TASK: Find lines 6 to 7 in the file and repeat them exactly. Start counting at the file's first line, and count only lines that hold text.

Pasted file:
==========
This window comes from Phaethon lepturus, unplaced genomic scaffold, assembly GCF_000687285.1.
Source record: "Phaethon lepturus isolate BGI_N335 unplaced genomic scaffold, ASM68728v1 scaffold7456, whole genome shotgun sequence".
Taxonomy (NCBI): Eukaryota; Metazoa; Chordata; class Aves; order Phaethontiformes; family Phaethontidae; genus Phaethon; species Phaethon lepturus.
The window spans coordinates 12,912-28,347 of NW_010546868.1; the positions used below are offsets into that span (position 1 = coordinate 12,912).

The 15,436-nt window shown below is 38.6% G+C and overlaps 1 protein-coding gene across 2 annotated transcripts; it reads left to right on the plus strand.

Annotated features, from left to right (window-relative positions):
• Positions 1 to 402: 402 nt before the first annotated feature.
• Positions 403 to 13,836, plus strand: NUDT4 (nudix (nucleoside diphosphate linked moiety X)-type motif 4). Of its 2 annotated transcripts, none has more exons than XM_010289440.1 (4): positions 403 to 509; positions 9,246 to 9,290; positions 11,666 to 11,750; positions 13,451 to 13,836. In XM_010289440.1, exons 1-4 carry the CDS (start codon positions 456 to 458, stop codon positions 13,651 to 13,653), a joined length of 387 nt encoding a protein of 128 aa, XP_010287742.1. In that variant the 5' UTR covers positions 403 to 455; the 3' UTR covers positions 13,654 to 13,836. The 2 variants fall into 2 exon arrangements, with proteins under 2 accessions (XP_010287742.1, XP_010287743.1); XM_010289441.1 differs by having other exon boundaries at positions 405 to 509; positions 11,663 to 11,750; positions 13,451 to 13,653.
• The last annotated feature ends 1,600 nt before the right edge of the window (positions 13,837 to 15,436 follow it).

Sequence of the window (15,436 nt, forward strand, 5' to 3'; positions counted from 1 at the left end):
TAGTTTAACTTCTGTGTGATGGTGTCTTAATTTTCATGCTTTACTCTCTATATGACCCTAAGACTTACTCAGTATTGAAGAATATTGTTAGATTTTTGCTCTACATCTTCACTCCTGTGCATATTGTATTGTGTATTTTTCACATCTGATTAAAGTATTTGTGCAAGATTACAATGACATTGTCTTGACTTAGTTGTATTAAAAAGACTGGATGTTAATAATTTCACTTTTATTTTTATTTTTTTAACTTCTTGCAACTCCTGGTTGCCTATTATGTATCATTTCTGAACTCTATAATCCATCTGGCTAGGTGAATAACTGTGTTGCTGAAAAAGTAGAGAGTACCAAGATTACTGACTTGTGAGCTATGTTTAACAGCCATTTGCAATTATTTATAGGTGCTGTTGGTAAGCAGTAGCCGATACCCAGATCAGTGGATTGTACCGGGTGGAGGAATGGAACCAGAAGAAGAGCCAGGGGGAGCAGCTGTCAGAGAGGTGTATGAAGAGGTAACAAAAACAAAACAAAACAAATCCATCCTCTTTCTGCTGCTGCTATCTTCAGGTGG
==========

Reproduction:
Annotated features, from left to right (window-relative positions):
• Positions 1 to 402: 402 nt before the first annotated feature.